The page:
Although related to inflammatory markers in adults, little is known about the association between cigarette smoking and C-reactive protein (CRP) in adolescent smokers. We examined the association between high-sensitivity CRP (hs-CRP) concentrations and smoking in youth. We used data from a cross-sectional, province-wide survey of a representative sample of youth conducted in Quebec, Canada, in 1999. Data were collected in self-report questionnaires completed by participants and their parents. Participants provided a fasting blood sample, and anthropometric measures were undertaken by trained technicians. The present analysis pertains to 1,501 adolescents aged 13 and 16 years who completed questionnaires and for whom blood samples were available. The independent association between a six-category indicator of smoking status and elevated hs-CRP, defined as a value at least in the 90th percentile of the age- and sex-specific CRP distribution, was assessed in multiple logistic regression analyses controlling for potential confounders. Relative to never-smokers, the odds ratios (95% confidence intervals) for puffers (i.e., never smoked a whole cigarette), those who smoked but not in the past month, light past-month smokers, moderate past-month smokers, and heavy past-month smokers were 1.04 (0.55-1.98), 1.76 (1.06-2.94), 1.39 (0.70-2.76), 2.07 (0.96-4.42), and 2.40 (1.18-4.88), respectively. Our data suggest a positive association between smoking status and elevated CRP in adolescents, and in particular among heavier past-month smokers. Damage related to cigarette smoking may begin soon after tobacco use initiation, reinforcing the preventive message that no level of smoking is safe in youth.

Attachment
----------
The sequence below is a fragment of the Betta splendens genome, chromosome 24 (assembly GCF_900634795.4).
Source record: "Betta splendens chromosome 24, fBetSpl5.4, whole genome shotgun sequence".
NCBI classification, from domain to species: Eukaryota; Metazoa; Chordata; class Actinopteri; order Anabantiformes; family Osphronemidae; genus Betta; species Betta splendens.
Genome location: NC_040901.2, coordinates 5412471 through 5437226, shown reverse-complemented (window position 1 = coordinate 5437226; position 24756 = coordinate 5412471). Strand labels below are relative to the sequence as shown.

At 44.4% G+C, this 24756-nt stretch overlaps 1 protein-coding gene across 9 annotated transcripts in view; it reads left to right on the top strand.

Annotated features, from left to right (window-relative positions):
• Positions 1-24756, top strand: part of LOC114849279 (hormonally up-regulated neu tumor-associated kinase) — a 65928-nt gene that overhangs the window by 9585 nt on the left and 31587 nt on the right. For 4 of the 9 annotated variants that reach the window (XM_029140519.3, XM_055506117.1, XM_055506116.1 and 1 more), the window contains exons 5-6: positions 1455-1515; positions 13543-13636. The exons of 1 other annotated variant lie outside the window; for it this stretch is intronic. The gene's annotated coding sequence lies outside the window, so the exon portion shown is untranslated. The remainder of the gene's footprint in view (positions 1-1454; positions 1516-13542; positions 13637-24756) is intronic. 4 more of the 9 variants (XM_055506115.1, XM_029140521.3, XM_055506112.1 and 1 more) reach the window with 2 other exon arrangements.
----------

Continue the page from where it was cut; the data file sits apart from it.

PubMed ID
18324572 View in PubMed
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210 records – page 1 of 21.